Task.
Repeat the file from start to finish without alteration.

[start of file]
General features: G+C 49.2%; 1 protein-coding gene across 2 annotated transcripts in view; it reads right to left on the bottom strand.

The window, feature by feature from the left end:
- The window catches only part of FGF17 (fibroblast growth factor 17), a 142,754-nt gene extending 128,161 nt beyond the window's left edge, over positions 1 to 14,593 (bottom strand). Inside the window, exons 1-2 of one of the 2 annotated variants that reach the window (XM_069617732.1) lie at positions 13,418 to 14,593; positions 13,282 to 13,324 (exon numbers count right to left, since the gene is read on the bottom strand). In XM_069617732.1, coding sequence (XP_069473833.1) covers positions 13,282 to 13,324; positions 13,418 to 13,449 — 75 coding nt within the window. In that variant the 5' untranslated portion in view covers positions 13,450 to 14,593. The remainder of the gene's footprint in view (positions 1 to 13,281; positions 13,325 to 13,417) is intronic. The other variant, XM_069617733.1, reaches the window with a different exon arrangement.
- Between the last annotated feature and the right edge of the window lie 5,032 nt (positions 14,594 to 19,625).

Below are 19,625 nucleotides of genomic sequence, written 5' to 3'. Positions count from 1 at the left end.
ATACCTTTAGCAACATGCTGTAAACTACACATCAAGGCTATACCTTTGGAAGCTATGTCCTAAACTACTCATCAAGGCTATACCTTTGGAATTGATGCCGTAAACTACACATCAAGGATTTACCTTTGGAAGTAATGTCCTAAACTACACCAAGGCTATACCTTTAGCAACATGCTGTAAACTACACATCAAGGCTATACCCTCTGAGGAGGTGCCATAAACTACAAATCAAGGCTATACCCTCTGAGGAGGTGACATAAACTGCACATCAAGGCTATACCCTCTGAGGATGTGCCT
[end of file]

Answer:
General features: G+C 49.2%; 1 protein-coding gene across 2 annotated transcripts in view; it reads right to left on the bottom strand.

The window, feature by feature from the left end:
- The window catches only part of FGF17 (fibroblast growth factor 17), a 142,754-nt gene extending 128,161 nt beyond the window's left edge, over positions 1 to 14,593 (bottom strand). Inside the window, exons 1-2 of one of the 2 annotated variants that reach the window (XM_069617732.1) lie at positions 13,418 to 14,593; positions 13,282 to 13,324 (exon numbers count right to left, since the gene is read on the bottom strand). In XM_069617732.1, coding sequence (XP_069473833.1) covers positions 13,282 to 13,324; positions 13,418 to 13,449 — 75 coding nt within the window. In that variant the 5' untranslated portion in view covers positions 13,450 to 14,593. The remainder of the gene's footprint in view (positions 1 to 13,281; positions 13,325 to 13,417) is intronic. The other variant, XM_069617733.1, reaches the window with a different exon arrangement.
- Between the last annotated feature and the right edge of the window lie 5,032 nt (positions 14,594 to 19,625).

Below are 19,625 nucleotides of genomic sequence, written 5' to 3'. Positions count from 1 at the left end.
ATACCTTTAGCAACATGCTGTAAACTACACATCAAGGCTATACCTTTGGAAGCTATGTCCTAAACTACTCATCAAGGCTATACCTTTGGAATTGATGCCGTAAACTACACATCAAGGATTTACCTTTGGAAGTAATGTCCTAAACTACACCAAGGCTATACCTTTAGCAACATGCTGTAAACTACACATCAAGGCTATACCCTCTGAGGAGGTGCCATAAACTACAAATCAAGGCTATACCCTCTGAGGAGGTGACATAAACTGCACATCAAGGCTATACCCTCTGAGGATGTGCCT